A&E Pick of the Week
Two days before The Kinsey African American Art & History Collection exhibit opened at Tacoma Art Museum, Shirley Kinsey, a philanthropist and collector, gave the bronze bust of Frederick Douglass a pat on the shoulder like the famed abolitionist was an old friend. Before the Los Angeles-based Kinsey family turned their private art and history collection into a world-traveling exhibition, the sculpture of Douglass used to sit at their dining room table.
“We’d say we were having dinner with Frederick Douglass,” Shirley Kinsey said with a laugh.
The Kinsey Collection features African American art and historical artifacts from 1595 to the present collected by the Kinsey family and shared with the goal of “filling in the blanks” where Black American experiences are left out of American history.
First meeting each other as students at a civil rights protest in 1963 where Shirley Kinsey was arrested, the couple have been married for 50 years and have been exhibiting their private collection of Black art and historical artifacts for 15 years.
When Shirley and Bernard Kinsey’s son, Khalil, was assigned a project about family history in his fourth grade class and came home with questions, the Kinsey family began their quest to find and acquire hidden and unknown treasures of African American history.
Years later they realized their growing collection could help other families, Black and white, learn more about the under-acknowledged contributions of Black Americans in the U.S.
“Please become historians of your own families,” urged Shirley Kinsey.
Now the collection is in its 15th year as a public exhibition and Khalil Kinsey, 44 years old, is chief curator for the exhibit that he knows like the inside of his own home, because throughout his childhood, it was his home.
“It’s an enormous feat for Black people to overcome what is put on us from all angles,” said Khalil Kinsey. “Coming from a Black family with privilege and a good foundation, I still had to combat what I thought Blackness was supposed to be. Having this information at home is what helped. I’m extremely fortunate because I had this.”
On a wall along the hallway that guides viewers from the part of the collection focused on Black history toward the art section are several black-and-white portraits of Black people in fancy dress. Above the portraits is a slogan the Kinseys refer to like it’s an old adage: “The Myth of Absence.”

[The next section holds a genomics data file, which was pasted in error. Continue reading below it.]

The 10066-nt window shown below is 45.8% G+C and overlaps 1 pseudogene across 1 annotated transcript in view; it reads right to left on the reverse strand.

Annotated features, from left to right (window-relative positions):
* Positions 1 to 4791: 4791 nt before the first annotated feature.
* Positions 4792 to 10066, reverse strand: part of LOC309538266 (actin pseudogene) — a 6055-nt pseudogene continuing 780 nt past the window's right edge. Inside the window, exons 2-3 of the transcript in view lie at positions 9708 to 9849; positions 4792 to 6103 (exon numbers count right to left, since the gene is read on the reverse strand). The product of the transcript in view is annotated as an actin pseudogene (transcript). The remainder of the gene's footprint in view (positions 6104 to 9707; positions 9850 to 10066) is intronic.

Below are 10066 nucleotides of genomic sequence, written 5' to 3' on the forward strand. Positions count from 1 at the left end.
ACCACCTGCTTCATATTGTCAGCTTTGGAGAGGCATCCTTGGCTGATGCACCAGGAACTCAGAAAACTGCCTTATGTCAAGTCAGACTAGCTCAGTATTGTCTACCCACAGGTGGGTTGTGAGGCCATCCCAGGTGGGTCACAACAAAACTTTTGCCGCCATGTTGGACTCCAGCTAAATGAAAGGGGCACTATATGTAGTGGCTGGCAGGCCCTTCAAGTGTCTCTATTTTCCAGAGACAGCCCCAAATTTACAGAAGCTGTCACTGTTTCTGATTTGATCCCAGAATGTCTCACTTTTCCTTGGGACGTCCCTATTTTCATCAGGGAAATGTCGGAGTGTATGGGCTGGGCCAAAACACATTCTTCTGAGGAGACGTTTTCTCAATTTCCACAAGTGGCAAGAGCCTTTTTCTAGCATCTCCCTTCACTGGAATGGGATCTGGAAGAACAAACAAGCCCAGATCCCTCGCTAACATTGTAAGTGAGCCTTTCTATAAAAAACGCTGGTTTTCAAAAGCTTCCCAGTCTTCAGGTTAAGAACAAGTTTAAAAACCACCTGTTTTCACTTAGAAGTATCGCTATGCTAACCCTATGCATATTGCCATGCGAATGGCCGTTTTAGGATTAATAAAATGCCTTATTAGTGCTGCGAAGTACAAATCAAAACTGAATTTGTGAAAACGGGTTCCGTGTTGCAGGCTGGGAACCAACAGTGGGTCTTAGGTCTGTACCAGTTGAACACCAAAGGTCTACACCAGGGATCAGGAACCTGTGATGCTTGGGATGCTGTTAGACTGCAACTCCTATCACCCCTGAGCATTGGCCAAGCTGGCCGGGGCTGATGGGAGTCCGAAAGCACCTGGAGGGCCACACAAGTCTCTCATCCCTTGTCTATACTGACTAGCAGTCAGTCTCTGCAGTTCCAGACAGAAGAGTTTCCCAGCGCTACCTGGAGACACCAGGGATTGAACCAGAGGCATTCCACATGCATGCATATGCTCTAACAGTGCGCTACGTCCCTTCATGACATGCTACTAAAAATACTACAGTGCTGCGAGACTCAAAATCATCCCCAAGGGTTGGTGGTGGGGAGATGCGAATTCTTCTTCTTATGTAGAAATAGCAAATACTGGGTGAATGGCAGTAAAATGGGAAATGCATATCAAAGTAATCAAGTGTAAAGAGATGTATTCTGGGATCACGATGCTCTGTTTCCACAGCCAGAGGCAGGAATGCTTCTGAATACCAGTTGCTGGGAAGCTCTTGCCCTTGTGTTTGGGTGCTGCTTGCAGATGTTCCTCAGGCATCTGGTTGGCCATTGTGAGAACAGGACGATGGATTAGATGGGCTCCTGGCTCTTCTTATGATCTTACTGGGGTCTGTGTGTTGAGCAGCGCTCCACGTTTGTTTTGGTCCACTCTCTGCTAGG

Bernard Kinsey, an entrepreneur, says the goal of the public exhibition is to make the invisible visible. And through his work collecting the artifacts for the exhibit, he has found plenty of examples of what he calls Black folk being “invisibly present.” He spouts examples from memory, like the story of Elizabeth Jennings Graham, a Black woman who integrated the streetcar system in New York in 1854, 100 years before Rosa Parks refused to give up her seat in Montgomery.
“There are the stories that made America and there are the stories that America made up,” said Bernard Kinsey. “Everything we learned in school was made up, because [Black Americans] weren’t in it … We’re here, we’re just not part of the narrative and we should be.”
While many museum and gallery collections with a focus on Black American history trend toward the suffering and pain of slavery, Jim Crow, the violence that met civil rights activists — a focus that is important and valuable — the Kinsey Collection’s focus is on Black achievement and celebration.
“It’s not about struggle,” said Bernard Kinsey. “It’s about changing the narrative about Black accomplishment and achievement in U.S. history.”
Second in size only to the Smithsonian Institution’s collection of African American art and history, the Kinsey collection has around 700 pieces total (150 are on display at TAM). The collection includes artworks from artists like Romare Bearden and Augusta Savage and primary-source artifacts from a record of one of the earliest known Black baptisms in 1595 to letters from the Harlem Renaissance and memorabilia from the 1963 March on Washington.
There are letters from author Zora Neale Hurston, a painting from Seattle-favorite artist Jacob Lawrence’s “The Builders” collection, even a letter from Lawrence to Shirley Kinsey’s uncle written while Lawrence was living here in Seattle.
The exhibit follows all of that history up to the present day by including a gallery of Black American movers and shakers in the local Tacoma community — people like Harold Moss, the first Black member of the Tacoma City Council, and Kenzie Jones, a local teen activist who has been involved in issues like education reform and Black Lives Matter.
The piece that struck me most powerfully was a bronze bust by American sculptor May Howard Jackson (1877-1931) titled “Portrait Bust of an African.”
To me it embodies what this exhibit represents. I’ve seen my share of racist depictions of Black and African people with terrifying, stereotyped and/or humiliating features. I’ve seen far too many depictions of Black and African people in poses and positions of horror, fear, suffering.
With this bust, Jackson shows off the gentleness, the uniqueness, the strength of this unnamed person. It’s done with a respect and love that I’ve rarely seen in historical sculptures of Black people. In fact, in trying to describe to another viewer why it captured my attention, I described it as “Grecian” in how it made the subject look so graceful and powerful at once. With so few examples in my experience of art of Black and African subjects being portrayed with grace and power, I could only compare it to the works of Greek sculpture I’d seen admired in museums and art galleries.
I learned later that Jackson herself was little honored as an artist in her time, but here in the Kinsey collection, she takes up space as an artistic heroine, as someone who saw the beauty, grace and power of Blackness when most others did not.